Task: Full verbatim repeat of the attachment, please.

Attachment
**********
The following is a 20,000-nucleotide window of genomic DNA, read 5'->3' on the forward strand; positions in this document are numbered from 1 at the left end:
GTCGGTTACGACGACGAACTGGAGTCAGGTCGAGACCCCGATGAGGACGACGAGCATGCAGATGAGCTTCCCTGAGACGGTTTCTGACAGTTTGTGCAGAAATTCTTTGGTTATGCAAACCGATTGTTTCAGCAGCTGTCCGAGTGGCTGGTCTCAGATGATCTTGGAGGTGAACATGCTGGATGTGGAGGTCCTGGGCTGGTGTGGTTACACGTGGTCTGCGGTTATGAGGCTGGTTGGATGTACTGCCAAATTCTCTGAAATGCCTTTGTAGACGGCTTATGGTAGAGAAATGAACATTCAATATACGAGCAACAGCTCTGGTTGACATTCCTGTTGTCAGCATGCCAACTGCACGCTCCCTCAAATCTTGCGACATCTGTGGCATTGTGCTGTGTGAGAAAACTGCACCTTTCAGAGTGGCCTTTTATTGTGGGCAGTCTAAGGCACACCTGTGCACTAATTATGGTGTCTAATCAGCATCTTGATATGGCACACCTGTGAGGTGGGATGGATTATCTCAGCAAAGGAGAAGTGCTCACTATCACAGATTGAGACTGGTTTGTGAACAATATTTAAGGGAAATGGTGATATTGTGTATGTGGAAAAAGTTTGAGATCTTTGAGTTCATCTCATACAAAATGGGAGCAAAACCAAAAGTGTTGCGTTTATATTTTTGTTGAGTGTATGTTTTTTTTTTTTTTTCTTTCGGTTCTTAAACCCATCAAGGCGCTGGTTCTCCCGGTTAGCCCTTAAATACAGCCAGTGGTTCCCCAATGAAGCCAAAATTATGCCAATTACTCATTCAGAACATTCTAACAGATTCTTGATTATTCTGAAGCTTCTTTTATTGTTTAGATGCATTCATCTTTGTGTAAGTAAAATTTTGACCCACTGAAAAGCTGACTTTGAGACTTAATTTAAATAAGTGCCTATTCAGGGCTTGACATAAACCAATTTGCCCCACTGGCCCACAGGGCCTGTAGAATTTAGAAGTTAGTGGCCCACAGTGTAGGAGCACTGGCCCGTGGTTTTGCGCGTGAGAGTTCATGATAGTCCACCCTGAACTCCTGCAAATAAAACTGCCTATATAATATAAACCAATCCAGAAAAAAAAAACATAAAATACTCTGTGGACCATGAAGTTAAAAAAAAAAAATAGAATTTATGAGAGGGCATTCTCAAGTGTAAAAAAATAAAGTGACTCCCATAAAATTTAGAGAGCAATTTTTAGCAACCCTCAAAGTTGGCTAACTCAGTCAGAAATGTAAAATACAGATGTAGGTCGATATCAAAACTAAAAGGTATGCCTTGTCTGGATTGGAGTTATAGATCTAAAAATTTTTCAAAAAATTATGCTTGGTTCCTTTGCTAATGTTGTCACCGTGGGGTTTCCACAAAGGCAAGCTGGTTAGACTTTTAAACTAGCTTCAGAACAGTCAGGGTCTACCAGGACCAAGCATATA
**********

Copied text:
The following is a 20,000-nucleotide window of genomic DNA, read 5'->3' on the forward strand; positions in this document are numbered from 1 at the left end:
GTCGGTTACGACGACGAACTGGAGTCAGGTCGAGACCCCGATGAGGACGACGAGCATGCAGATGAGCTTCCCTGAGACGGTTTCTGACAGTTTGTGCAGAAATTCTTTGGTTATGCAAACCGATTGTTTCAGCAGCTGTCCGAGTGGCTGGTCTCAGATGATCTTGGAGGTGAACATGCTGGATGTGGAGGTCCTGGGCTGGTGTGGTTACACGTGGTCTGCGGTTATGAGGCTGGTTGGATGTACTGCCAAATTCTCTGAAATGCCTTTGTAGACGGCTTATGGTAGAGAAATGAACATTCAATATACGAGCAACAGCTCTGGTTGACATTCCTGTTGTCAGCATGCCAACTGCACGCTCCCTCAAATCTTGCGACATCTGTGGCATTGTGCTGTGTGAGAAAACTGCACCTTTCAGAGTGGCCTTTTATTGTGGGCAGTCTAAGGCACACCTGTGCACTAATTATGGTGTCTAATCAGCATCTTGATATGGCACACCTGTGAGGTGGGATGGATTATCTCAGCAAAGGAGAAGTGCTCACTATCACAGATTGAGACTGGTTTGTGAACAATATTTAAGGGAAATGGTGATATTGTGTATGTGGAAAAAGTTTGAGATCTTTGAGTTCATCTCATACAAAATGGGAGCAAAACCAAAAGTGTTGCGTTTATATTTTTGTTGAGTGTATGTTTTTTTTTTTTTTTCTTTCGGTTCTTAAACCCATCAAGGCGCTGGTTCTCCCGGTTAGCCCTTAAATACAGCCAGTGGTTCCCCAATGAAGCCAAAATTATGCCAATTACTCATTCAGAACATTCTAACAGATTCTTGATTATTCTGAAGCTTCTTTTATTGTTTAGATGCATTCATCTTTGTGTAAGTAAAATTTTGACCCACTGAAAAGCTGACTTTGAGACTTAATTTAAATAAGTGCCTATTCAGGGCTTGACATAAACCAATTTGCCCCACTGGCCCACAGGGCCTGTAGAATTTAGAAGTTAGTGGCCCACAGTGTAGGAGCACTGGCCCGTGGTTTTGCGCGTGAGAGTTCATGATAGTCCACCCTGAACTCCTGCAAATAAAACTGCCTATATAATATAAACCAATCCAGAAAAAAAAAACATAAAATACTCTGTGGACCATGAAGTTAAAAAAAAAAAATAGAATTTATGAGAGGGCATTCTCAAGTGTAAAAAAATAAAGTGACTCCCATAAAATTTAGAGAGCAATTTTTAGCAACCCTCAAAGTTGGCTAACTCAGTCAGAAATGTAAAATACAGATGTAGGTCGATATCAAAACTAAAAGGTATGCCTTGTCTGGATTGGAGTTATAGATCTAAAAATTTTTCAAAAAATTATGCTTGGTTCCTTTGCTAATGTTGTCACCGTGGGGTTTCCACAAAGGCAAGCTGGTTAGACTTTTAAACTAGCTTCAGAACAGTCAGGGTCTACCAGGACCAAGCATATA